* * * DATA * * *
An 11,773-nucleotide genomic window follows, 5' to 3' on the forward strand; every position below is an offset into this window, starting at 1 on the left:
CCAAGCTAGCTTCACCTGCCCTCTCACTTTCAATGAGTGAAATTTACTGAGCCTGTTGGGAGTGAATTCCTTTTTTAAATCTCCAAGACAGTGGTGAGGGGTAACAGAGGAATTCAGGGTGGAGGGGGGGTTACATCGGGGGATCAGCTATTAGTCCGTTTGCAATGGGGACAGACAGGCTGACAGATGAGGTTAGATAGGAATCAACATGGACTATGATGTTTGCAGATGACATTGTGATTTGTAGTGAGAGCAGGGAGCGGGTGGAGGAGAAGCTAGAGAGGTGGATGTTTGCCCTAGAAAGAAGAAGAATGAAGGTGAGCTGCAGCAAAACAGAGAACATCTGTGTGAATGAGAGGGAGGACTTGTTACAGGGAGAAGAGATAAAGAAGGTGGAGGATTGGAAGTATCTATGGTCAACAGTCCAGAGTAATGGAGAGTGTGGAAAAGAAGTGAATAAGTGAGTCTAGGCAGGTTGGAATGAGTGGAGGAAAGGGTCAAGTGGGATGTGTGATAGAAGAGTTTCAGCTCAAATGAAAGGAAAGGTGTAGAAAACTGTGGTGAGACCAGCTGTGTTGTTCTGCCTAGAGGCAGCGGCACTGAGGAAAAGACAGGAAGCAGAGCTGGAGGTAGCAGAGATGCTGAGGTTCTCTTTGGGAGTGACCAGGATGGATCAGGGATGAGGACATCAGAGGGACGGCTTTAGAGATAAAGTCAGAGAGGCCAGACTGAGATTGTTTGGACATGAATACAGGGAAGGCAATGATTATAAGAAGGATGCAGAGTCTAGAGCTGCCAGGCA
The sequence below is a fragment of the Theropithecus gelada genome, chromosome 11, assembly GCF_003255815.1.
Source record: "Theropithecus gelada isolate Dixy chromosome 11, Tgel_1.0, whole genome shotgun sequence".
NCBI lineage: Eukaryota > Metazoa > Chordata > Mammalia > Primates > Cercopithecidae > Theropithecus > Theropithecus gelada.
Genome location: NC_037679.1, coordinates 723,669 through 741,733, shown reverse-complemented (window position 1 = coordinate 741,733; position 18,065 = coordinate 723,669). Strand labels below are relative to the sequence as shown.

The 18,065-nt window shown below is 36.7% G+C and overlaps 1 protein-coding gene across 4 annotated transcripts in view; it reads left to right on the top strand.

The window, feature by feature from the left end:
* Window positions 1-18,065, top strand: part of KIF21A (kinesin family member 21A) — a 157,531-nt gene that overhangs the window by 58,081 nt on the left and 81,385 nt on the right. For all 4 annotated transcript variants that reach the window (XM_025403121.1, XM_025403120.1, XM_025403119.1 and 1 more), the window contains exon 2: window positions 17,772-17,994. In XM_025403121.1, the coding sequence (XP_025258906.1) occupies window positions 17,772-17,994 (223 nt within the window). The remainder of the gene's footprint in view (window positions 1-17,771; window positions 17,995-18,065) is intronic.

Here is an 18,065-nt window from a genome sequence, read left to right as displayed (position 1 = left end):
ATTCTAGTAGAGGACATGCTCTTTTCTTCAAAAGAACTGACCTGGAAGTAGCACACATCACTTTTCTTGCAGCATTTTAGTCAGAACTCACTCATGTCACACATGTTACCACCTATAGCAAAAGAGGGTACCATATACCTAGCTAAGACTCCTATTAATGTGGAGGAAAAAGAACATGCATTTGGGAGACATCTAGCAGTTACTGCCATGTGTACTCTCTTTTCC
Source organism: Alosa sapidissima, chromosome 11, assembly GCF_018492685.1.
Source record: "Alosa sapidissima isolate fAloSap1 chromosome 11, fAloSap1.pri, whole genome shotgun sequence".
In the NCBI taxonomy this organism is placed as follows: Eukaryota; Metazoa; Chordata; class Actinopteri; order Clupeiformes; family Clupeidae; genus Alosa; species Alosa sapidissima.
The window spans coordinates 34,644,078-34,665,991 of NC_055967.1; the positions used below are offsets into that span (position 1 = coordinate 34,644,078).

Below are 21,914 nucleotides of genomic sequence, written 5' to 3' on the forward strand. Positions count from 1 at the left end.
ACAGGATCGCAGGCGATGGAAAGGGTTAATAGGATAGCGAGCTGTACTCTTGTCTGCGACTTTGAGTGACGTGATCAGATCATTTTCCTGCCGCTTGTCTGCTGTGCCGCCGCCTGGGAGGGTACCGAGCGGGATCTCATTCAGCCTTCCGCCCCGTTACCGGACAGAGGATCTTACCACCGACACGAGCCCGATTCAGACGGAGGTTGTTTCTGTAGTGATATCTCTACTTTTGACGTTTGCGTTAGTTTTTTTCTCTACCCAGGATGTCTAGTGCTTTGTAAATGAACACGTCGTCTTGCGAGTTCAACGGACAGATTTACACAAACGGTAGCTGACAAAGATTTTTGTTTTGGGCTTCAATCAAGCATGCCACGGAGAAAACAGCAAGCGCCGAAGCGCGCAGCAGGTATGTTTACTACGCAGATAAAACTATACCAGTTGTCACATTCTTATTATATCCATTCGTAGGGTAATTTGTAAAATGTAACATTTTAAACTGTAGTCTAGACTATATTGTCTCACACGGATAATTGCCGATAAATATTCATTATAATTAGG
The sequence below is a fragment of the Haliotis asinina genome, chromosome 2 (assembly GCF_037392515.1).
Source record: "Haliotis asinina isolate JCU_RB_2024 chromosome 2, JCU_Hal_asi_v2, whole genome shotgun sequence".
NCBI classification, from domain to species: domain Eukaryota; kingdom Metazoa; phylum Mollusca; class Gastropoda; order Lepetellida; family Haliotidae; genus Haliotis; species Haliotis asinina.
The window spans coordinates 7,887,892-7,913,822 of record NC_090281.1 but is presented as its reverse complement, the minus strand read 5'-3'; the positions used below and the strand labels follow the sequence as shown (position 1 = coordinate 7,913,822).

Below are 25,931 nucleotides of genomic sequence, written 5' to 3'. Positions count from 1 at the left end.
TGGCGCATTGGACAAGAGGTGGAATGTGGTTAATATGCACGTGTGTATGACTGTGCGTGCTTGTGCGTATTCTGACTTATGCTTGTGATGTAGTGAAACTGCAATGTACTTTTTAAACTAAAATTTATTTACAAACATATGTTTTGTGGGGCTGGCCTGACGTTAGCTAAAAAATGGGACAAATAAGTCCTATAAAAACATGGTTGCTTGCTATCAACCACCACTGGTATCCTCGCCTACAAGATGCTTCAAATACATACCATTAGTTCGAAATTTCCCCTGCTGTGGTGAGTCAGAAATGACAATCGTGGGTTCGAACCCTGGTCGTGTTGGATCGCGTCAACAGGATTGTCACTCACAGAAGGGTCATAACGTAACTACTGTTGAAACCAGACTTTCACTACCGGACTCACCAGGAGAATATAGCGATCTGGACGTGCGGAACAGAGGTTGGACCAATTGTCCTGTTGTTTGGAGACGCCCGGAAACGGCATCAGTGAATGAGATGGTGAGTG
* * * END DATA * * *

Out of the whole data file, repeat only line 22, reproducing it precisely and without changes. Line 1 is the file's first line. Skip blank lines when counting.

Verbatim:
Below are 25,931 nucleotides of genomic sequence, written 5' to 3'. Positions count from 1 at the left end.